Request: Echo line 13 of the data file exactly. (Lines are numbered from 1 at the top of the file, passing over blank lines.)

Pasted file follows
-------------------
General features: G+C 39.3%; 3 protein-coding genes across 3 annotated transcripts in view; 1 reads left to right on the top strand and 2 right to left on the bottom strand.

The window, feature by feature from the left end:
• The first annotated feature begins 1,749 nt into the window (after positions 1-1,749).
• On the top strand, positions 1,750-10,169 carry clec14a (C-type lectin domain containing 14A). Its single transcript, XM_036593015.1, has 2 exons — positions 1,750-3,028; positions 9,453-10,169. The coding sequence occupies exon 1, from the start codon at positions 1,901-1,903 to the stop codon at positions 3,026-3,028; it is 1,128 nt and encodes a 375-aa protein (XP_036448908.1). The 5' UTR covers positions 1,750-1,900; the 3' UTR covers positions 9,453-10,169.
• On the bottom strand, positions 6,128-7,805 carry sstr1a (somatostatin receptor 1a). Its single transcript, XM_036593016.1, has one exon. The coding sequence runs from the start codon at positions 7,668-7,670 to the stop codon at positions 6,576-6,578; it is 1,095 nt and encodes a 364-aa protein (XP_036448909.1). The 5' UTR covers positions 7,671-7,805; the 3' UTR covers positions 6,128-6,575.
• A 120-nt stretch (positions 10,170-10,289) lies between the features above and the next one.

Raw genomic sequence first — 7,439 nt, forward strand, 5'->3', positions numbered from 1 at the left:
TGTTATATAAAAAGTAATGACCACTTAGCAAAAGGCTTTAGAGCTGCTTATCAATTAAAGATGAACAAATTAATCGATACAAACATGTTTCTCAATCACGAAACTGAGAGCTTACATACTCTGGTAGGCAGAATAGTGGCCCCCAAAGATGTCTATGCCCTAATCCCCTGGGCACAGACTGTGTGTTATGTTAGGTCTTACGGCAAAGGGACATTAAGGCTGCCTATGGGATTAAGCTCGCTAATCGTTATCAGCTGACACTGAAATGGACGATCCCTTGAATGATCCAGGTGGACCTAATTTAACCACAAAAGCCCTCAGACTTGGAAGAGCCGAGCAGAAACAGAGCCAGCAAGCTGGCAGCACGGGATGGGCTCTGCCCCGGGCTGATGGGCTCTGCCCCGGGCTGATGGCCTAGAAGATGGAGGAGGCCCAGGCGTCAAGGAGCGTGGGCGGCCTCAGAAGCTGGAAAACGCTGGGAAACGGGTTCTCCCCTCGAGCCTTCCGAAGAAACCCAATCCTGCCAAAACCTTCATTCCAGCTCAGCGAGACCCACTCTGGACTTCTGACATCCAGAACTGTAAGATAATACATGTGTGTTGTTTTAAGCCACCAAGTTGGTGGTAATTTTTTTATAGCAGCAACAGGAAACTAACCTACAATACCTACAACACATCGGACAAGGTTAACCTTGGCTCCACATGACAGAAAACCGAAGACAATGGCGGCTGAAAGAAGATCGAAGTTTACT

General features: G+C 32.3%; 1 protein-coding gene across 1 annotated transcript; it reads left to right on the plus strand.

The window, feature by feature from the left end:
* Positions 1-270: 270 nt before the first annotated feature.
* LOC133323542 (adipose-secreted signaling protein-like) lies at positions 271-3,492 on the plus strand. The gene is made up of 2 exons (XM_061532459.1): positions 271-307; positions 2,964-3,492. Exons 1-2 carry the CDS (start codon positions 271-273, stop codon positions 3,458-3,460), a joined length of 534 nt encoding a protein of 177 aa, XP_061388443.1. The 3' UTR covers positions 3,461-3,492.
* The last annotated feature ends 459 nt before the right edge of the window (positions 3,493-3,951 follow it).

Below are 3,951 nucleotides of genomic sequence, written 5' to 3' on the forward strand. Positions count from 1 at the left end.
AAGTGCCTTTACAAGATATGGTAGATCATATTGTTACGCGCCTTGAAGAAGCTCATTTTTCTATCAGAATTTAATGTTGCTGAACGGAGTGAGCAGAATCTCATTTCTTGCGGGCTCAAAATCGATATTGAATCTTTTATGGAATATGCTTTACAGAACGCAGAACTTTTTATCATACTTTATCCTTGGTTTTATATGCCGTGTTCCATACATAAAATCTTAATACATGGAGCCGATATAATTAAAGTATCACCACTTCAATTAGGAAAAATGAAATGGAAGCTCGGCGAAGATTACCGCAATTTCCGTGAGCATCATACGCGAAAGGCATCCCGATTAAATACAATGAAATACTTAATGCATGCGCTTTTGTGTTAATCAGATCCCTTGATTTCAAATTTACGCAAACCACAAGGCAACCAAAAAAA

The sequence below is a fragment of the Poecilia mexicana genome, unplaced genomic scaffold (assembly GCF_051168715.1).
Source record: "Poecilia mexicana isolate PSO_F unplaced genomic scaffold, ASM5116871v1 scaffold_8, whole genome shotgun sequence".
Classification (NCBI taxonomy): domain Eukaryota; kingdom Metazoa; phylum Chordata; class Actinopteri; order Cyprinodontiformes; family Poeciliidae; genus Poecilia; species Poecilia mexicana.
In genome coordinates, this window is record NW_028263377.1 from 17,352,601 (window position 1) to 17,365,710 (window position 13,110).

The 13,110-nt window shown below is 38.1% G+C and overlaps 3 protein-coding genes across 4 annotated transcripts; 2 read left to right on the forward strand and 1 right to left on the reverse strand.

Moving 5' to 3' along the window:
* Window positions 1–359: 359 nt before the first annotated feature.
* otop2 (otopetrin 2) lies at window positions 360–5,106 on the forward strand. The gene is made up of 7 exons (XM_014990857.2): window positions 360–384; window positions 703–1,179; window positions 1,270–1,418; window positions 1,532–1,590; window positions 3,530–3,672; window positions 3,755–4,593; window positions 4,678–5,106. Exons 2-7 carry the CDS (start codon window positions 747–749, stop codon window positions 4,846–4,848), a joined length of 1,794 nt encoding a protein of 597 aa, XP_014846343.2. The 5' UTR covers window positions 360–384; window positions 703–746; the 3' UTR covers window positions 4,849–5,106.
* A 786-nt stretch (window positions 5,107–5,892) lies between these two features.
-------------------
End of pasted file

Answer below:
* The last annotated feature ends 459 nt before the right edge of the window (positions 3,493-3,951 follow it).